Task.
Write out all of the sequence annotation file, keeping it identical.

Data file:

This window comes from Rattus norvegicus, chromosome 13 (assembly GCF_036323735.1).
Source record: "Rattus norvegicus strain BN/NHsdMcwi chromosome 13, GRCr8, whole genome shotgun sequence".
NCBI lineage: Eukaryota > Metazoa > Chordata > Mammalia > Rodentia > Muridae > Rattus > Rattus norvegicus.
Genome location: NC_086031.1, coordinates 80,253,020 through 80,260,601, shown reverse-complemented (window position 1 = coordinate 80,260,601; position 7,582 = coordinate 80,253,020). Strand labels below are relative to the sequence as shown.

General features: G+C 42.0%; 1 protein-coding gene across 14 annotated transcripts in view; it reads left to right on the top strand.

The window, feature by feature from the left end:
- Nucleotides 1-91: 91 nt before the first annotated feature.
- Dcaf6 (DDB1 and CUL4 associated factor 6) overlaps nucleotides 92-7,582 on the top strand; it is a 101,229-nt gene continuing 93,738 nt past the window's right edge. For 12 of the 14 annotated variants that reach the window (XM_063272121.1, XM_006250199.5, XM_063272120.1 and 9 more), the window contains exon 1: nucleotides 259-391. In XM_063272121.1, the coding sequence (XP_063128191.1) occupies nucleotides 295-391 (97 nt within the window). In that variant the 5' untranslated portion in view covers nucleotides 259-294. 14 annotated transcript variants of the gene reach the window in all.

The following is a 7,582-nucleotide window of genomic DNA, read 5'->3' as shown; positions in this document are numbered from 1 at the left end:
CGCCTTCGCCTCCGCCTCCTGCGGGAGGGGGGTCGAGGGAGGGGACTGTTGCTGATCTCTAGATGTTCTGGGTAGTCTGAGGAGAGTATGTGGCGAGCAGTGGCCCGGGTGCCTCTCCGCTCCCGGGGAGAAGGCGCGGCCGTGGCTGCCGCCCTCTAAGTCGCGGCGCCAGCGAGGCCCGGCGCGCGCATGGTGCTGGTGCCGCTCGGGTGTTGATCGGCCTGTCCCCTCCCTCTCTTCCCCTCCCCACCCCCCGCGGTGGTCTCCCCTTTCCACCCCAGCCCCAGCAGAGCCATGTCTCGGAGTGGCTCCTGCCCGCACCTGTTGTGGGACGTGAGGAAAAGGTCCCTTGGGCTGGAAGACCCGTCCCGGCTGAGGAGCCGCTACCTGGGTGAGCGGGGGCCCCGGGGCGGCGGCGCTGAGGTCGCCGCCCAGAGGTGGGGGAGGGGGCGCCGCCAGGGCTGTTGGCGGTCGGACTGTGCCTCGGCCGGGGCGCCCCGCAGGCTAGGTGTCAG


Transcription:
This window comes from Rattus norvegicus, chromosome 13 (assembly GCF_036323735.1).
Source record: "Rattus norvegicus strain BN/NHsdMcwi chromosome 13, GRCr8, whole genome shotgun sequence".
NCBI lineage: Eukaryota > Metazoa > Chordata > Mammalia > Rodentia > Muridae > Rattus > Rattus norvegicus.
Genome location: NC_086031.1, coordinates 80,253,020 through 80,260,601, shown reverse-complemented (window position 1 = coordinate 80,260,601; position 7,582 = coordinate 80,253,020). Strand labels below are relative to the sequence as shown.

General features: G+C 42.0%; 1 protein-coding gene across 14 annotated transcripts in view; it reads left to right on the top strand.

The window, feature by feature from the left end:
- Nucleotides 1-91: 91 nt before the first annotated feature.
- Dcaf6 (DDB1 and CUL4 associated factor 6) overlaps nucleotides 92-7,582 on the top strand; it is a 101,229-nt gene continuing 93,738 nt past the window's right edge. For 12 of the 14 annotated variants that reach the window (XM_063272121.1, XM_006250199.5, XM_063272120.1 and 9 more), the window contains exon 1: nucleotides 259-391. In XM_063272121.1, the coding sequence (XP_063128191.1) occupies nucleotides 295-391 (97 nt within the window). In that variant the 5' untranslated portion in view covers nucleotides 259-294. 14 annotated transcript variants of the gene reach the window in all.

The following is a 7,582-nucleotide window of genomic DNA, read 5'->3' as shown; positions in this document are numbered from 1 at the left end:
CGCCTTCGCCTCCGCCTCCTGCGGGAGGGGGGTCGAGGGAGGGGACTGTTGCTGATCTCTAGATGTTCTGGGTAGTCTGAGGAGAGTATGTGGCGAGCAGTGGCCCGGGTGCCTCTCCGCTCCCGGGGAGAAGGCGCGGCCGTGGCTGCCGCCCTCTAAGTCGCGGCGCCAGCGAGGCCCGGCGCGCGCATGGTGCTGGTGCCGCTCGGGTGTTGATCGGCCTGTCCCCTCCCTCTCTTCCCCTCCCCACCCCCCGCGGTGGTCTCCCCTTTCCACCCCAGCCCCAGCAGAGCCATGTCTCGGAGTGGCTCCTGCCCGCACCTGTTGTGGGACGTGAGGAAAAGGTCCCTTGGGCTGGAAGACCCGTCCCGGCTGAGGAGCCGCTACCTGGGTGAGCGGGGGCCCCGGGGCGGCGGCGCTGAGGTCGCCGCCCAGAGGTGGGGGAGGGGGCGCCGCCAGGGCTGTTGGCGGTCGGACTGTGCCTCGGCCGGGGCGCCCCGCAGGCTAGGTGTCAG